Fort Worth Court of Appeals Partially Reverses Final Judgment in Whitmire v. NCHA

Yesterday, the Fort Worth Court of Appeals reversed and rendered in part and affirmed in part the judgment of the 236th District Court of Tarrant County, Texas in Whitmire v. NCHA. 

In the underlying suit, the jury returned a verdict for Lainie Whitmire for $70,000 in damages for breach of oral contract and $0 in damages on her false imprisonment claim. Lainie requested that the trial court enter judgment in accordance with the jury’s verdict and also requested attorneys’ fees for prevailing on her breach of contract claim.

On motion of the NCHA, the trial court entered a judgment notwitstanding the verdict (JNOV), holding that Lainie take nothing on her breach of oral agreement claim and awarding her no attorneys’ fees. The final judgment also ordered that the NCHA recover $302,000 in attorneys’ fees from Lainie and $45,000 in attorneys’ fees from her husband, Ray.

The Whitmires filed a timely notice of appeal.

A panel of the Fort Worth Court of Appeals, consisting of Dauphinot, Walker, and Gabriel, JJ., held on appeal that the trial court erred by disregarding the jury’s findings that the NCHA breached an oral agreement with Lainie and that Lainie sustained $70,000 in damages as a result. The court of appeals reversed that portion of the judgment and rendered judgment in favor of Lainie for $70,000. 

The court of appeals also sustained the Whitmires’ issue on the NCHA’s attorneys’ fees, and modified the trial court’s judgment to delete the NCHA’s recovery of attorneys’ fees of $302,000 from Lainie and $45,000 from Ray. The court of appeals affirmed the remainder of the judgment.

Case InformationWhitmire v. National Cutting Horse Ass’n, No. 02-11-00170-CV, 2012 WL 4815413 (Tex. App.—Fort Worth, Oct. 11, 2012, no pet. h.).

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Texas "Puppy Mill Bill" Challenged in Federal Court

The constitutionality of the hotly-contested “Puppy Mill Bill” passed in the 2011 Texas Legislature has been challenged in a federal suit filed in Austin on October 1, 2012.  A copy of the complaint can be downloaded here.

The new law, commonly referred to as the “Puppy Mill Bill”, was passed as HB 1451 and codified as Chapter 802 of the Texas Occupations Code . The title given to the codified act is “The Dog and Cat Breeders Act”. As part of the Act, the Texas legislature charged the Texas Department of Licensing and Regulation with the task of creating a regulatory and licensing scheme for dog and cat breeders in Texas. The rules related to the Act are set forth in Title 16, Texas Administrative Code, Chapter 91.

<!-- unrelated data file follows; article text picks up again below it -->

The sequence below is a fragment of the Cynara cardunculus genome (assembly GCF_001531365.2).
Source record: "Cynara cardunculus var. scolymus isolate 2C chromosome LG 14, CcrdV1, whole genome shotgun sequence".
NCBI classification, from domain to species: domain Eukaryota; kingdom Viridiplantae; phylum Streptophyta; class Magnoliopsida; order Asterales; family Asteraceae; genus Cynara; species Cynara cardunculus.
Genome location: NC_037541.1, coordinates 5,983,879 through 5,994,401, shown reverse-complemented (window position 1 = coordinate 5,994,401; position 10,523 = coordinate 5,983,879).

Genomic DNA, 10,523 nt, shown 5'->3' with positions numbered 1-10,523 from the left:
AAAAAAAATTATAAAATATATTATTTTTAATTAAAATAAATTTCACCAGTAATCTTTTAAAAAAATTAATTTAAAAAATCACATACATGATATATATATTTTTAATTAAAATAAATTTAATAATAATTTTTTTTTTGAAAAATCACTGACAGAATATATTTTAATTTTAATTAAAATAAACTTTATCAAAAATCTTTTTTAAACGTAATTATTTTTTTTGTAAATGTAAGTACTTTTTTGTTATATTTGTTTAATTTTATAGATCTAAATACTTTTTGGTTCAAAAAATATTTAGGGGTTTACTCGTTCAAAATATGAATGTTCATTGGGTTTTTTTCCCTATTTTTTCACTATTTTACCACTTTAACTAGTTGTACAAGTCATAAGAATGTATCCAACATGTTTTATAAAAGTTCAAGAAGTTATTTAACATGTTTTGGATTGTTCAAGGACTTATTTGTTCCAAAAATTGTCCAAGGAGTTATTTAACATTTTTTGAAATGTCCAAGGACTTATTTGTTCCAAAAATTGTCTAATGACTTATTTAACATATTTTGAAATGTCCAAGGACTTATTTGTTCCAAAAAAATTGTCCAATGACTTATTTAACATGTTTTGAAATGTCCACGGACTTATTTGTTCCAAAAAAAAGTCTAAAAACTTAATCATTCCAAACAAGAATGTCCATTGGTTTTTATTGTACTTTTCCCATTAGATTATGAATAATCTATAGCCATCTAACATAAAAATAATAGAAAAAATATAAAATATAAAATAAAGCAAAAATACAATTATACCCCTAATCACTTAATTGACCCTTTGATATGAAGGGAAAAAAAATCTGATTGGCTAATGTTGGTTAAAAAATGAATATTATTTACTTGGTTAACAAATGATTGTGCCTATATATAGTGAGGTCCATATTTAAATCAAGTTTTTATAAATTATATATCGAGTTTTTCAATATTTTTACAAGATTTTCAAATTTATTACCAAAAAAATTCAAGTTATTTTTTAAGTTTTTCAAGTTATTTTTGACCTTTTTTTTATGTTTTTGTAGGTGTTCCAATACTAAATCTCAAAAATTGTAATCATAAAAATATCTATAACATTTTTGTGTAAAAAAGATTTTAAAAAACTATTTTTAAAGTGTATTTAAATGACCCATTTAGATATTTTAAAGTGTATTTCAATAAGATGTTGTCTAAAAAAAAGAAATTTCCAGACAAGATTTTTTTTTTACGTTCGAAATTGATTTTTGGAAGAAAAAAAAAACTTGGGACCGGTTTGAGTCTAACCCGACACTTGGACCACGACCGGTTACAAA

The plaintiffs in this week’s suit challenging the Act and related rules include Responsible Pet Owners’ Association Texas Outreach Inc.; Teresa Arnett, a Boston Terrier breeder in Rosansky; Sharleen Pelzl, a cat breeder in Dripping Springs; and James Smith, a cat breeder in Georgetown. The plaintiffs are represented by Steven Thornton of the firm of Westerburg & Thornton, P.C. in Dallas.

Could horse breeders be the next target of "Puppy Mill Bill" type legislation?

Included among the plaintiffs’ complaints about the “Puppy Mill Bill” and related rules are the following:

·       The Act allows inspectors to enter breeders’ facilities without a warrant. 

·       The Act allows inspectors to enter the private residence of a breeder without first obtaining a warrant.

·       The Act exempts dogs bred primarily to be used for purposes such as herding livestock, hunting, field trials, and other performance events. But the Act does not give a reason for a disparate treatment of breeders of different types of dogs, nor does it specify whether it is the intent of the breeder or the end purchaser that controls the analysis.

·       The Rules allow applications for breeders’ licenses to be denied with no possibility of appeal.

·       The Rules related to licensure of breeders require the successful completion of a “criminal background check.” However, the Rules do not specify what constitutes successful completion.

Animal cruelty and animal neglect have been illegal in the state of Texas for a long time. Some question why Act was even necessary, while others view the Act as nothing more than a vehicle to allow rescue groups (with the help of the authorities) to enter property of others and seize animals without a warrant. I believe that if such regulations are allowed to stand, it is only a matter of time before the animal welfare lobby will push for similar regulations applicable to horse breeders.

DVM News Magazine and others have expressed reservations about the “unintended consequences” of “puppy mill laws” passed in other states.  And just this morning, some pure bred dogs were abandoned in a rural area near Flower Mound around 1:00 AM. Some have suggested that the “Puppy Mill Bill” is to blame because these new laws are so draconian that no commercial breeder is able to comply with them.

Updates will be posted as this case progresses.